Can Philosophy Aid the Adjustment of Newcomer Children?


  • Parmis Aslanimehr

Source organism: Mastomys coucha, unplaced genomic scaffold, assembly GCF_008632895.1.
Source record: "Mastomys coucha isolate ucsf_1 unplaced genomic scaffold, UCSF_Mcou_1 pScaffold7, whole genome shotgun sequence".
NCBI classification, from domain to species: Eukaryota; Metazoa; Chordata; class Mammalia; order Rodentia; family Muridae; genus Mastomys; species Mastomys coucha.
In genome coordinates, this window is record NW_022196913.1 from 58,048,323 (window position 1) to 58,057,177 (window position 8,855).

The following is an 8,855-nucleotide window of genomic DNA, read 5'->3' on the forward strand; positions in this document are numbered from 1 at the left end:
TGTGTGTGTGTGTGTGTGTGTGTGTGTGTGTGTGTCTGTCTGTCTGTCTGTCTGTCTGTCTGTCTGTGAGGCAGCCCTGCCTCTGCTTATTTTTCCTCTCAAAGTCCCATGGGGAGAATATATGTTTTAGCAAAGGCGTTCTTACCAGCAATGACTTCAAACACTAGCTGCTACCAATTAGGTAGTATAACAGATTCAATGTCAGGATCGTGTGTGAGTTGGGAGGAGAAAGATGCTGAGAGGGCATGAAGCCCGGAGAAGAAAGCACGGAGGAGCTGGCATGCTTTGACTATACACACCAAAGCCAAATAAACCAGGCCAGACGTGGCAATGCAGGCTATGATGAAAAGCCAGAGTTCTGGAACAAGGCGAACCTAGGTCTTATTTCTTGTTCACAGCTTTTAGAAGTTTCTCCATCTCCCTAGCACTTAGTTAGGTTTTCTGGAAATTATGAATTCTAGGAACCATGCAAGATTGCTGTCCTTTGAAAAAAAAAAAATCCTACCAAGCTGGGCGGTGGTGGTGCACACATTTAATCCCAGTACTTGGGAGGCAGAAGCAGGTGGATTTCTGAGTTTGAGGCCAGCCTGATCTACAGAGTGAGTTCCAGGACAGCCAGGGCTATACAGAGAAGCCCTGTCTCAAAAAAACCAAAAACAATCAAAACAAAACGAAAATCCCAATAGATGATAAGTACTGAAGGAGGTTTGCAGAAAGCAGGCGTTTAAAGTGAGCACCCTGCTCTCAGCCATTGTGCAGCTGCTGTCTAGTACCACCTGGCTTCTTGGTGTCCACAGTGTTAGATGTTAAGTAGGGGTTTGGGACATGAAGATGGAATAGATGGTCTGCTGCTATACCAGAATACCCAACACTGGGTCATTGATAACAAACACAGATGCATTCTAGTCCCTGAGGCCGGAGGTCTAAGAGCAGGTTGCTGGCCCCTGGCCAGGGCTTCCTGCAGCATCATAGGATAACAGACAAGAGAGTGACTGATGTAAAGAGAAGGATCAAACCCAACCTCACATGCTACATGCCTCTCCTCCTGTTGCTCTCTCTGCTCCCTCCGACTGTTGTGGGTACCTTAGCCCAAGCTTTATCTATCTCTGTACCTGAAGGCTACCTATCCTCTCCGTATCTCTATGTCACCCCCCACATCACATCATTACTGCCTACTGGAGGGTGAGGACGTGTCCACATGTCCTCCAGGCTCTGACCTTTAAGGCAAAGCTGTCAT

Introduction: The proportion of foreign-born population in Canada is at the highest it has been in 70 years. Such an increase in immigration is projected to account for 100 percent of the population growth by 2026.1 The children of families arriving from different parts of the world into Canada’s multicultural mosaic are commonly believed to have an easier time adjusting to their new conditions than adolescents and adults. This assumption further adds to an abandonment of inquiry into their experiences in adapting to their unique and, at times, complicated surroundings.2 Such a view likens the child of a newcomer immigrant family to the accompanying luggage, for they rarely have any say in the decision to migrate. As a result of this change to a new country, the stability in childhood can be lost: The domains of conflict common in newcomer households can involve levels of aggression, the importance of education, the preference for speaking English at home and sexual openness in youth.3 Notably, one in five children of newcomers, specifically visible minorities, tend to encounter discrimination and prejudice during their resettlement years in Canada. 4,5,6 Hence, their sudden encounter with the challenges that accompany settlement calls for special attention, notably because specific inner negotiations may be at play.